“_After reviewing your domain configurations, The domain was not signed with DNSSEC, even though you had your Delegation Signer Records. By turning on DNSSEC is the DNS Configuration panel, it added the DNSKEY and RRSIGs to the domain. And synchronized properly. I was able to verify that DNSSEC is working through verisignlab’s DNSSEC debugger, you can also check with the link below. _
http://dnssec-debugger.verisignlabs.com/delphi-real-estate.com


Somehow he’s enabled DNSSEC – I’d thought that DNSSEC required the domain’s cert, but I haven’t gotten to that part yet so maybe I’m wrong. The certbot renew --dry-run now works perfectly. I’ve removed the cron entry and made a systemd timer for it:


[Unit]
Description=Timer for SSL cert renewals

[Timer]
# Realtime timer
OnCalendar=05:20,12:20
Persistent=true

[Install]
WantedBy=timers.target

CentOS7’s certbot package comes with a certbot-renew.service and certbot-renew.timer, but both are inadequate to me. So in /usr/local/lib/systemd/systemd I made a letsencrypt.timer (above) and letsencrypt.service. The .service must have the same name as the .timer, and you ‘systemctl enable/start’ the timer, not the service. Systemd timers are intended to eventually replace cron’s.

I’ve now changed all the certs to rely on the Apache plugin, thanks Schoen.

Nice, thanks Mitchell. Your config actually redirects www. correctly, as opposed to mine. I’ve converted everything to your format. There is some problem with the CustomLog entry but I’ll figure that out.

1 Like

If the custom log settings are giving you hassles you can just specify the full path /var/log/apache2/mywebsite-access.log and same for error log.

I made it simple as:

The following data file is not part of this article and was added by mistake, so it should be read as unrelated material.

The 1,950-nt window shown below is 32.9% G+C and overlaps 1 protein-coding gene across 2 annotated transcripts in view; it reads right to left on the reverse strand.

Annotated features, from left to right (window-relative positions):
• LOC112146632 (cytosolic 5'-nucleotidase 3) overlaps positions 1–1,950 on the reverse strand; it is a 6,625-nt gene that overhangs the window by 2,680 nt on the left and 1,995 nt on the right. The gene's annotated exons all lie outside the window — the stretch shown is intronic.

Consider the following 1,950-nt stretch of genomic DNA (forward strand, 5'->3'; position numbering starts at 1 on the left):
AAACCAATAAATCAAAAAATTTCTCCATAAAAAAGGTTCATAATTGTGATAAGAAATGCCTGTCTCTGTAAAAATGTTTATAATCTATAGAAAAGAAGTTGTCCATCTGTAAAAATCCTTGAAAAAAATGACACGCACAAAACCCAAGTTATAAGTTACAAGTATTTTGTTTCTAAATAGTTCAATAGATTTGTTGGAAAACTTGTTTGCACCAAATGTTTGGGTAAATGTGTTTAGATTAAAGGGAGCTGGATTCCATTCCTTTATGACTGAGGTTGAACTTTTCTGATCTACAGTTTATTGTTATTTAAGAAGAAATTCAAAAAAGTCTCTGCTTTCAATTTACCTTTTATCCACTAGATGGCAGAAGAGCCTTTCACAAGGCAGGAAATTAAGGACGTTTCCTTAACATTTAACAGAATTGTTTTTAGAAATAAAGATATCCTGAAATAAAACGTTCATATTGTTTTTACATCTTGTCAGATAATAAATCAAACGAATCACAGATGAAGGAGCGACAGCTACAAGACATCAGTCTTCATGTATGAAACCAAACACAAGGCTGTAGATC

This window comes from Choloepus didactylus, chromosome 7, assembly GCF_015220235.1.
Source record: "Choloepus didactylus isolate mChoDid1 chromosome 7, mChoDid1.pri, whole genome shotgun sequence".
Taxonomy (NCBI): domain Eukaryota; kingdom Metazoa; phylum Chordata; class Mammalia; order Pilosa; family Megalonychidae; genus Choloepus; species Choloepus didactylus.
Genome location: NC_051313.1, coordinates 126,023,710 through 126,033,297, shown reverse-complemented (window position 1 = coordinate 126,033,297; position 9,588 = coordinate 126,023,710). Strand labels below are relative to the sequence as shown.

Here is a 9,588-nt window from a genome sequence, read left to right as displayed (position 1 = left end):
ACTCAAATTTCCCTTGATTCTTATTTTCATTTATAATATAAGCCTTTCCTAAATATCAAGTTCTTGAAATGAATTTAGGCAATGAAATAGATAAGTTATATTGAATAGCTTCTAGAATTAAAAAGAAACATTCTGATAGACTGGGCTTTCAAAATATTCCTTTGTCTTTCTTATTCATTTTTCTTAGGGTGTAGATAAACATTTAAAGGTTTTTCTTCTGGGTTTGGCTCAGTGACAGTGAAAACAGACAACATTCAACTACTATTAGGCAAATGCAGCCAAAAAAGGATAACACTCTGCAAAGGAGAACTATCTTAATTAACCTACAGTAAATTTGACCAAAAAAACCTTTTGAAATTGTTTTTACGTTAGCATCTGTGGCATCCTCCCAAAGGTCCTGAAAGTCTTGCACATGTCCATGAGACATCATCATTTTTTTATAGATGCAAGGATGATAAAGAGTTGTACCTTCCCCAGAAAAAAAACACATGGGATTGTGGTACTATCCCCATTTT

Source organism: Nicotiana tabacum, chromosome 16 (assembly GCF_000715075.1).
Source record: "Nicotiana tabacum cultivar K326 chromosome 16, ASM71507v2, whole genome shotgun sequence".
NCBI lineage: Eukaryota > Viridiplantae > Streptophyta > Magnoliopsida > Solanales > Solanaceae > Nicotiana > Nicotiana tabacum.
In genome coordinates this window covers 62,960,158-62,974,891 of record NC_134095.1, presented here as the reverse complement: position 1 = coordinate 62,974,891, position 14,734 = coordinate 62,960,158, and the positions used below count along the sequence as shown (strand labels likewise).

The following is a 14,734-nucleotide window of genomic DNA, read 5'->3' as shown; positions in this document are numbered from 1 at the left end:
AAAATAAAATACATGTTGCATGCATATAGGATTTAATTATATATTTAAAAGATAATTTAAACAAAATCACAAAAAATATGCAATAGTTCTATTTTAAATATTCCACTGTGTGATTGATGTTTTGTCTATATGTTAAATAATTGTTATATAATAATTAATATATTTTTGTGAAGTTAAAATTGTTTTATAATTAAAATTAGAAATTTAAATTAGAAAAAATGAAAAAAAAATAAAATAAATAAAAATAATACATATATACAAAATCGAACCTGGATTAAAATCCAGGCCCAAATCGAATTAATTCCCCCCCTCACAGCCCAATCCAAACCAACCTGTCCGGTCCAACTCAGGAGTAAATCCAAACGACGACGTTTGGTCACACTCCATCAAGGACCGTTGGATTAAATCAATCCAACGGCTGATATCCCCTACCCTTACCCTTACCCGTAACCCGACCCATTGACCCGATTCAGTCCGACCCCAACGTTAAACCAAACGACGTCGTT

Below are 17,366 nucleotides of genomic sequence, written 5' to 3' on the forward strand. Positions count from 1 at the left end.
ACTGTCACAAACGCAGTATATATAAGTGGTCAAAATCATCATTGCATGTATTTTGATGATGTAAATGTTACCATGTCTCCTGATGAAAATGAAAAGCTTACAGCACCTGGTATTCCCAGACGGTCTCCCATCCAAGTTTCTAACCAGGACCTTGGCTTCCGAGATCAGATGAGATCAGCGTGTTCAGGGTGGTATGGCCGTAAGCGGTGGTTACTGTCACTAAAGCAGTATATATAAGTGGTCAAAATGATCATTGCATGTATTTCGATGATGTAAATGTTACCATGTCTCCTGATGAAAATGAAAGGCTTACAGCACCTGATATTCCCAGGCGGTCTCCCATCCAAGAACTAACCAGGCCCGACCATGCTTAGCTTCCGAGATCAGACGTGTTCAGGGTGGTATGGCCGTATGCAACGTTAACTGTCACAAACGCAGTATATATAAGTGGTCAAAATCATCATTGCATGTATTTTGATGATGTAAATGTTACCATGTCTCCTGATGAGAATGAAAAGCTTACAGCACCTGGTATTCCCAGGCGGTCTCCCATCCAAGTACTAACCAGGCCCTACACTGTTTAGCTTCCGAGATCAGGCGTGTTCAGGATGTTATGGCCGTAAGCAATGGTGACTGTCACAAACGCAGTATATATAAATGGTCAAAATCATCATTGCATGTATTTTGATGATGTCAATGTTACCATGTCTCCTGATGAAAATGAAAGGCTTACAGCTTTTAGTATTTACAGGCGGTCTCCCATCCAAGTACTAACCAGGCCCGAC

CustomLog /var/log/httpd/delphi-real-estate-access.log “%H %m %t %h %a %u %U”

Sorry, I did mean using certonly as well, so I probably should have said certbot certonly --force-renew :slight_smile:

Nope, DNSSEC is independent of certificates. You can have a certificate for a domain that has never used DNSSEC, and you can have DNSSEC for a domain that has never used a certificate.

Certificates confirm a site's public key for TLS connections, while DNSSEC cryptographically confirms the validity of any DNS entry, most importantly reflecting the site's IP address. So they are typically providing different information and also issued by different authorities.

There are a couple of sort-of interactions between them:

  • If your DNSSEC records are invalid or don't verify, Let's Encrypt won't issue you a new certificate until the problem is fixed. However, you aren't required to use DNSSEC at all in order to get a certificate.
  • There's another protocol called DANE if you want to declare public key information directly in DNS records, which is used in conjunction with DNSSEC. DNS-based Authentication of Named Entities - Wikipedia However, the use of DANE is also optional and it is not very widely supported on the client side yet.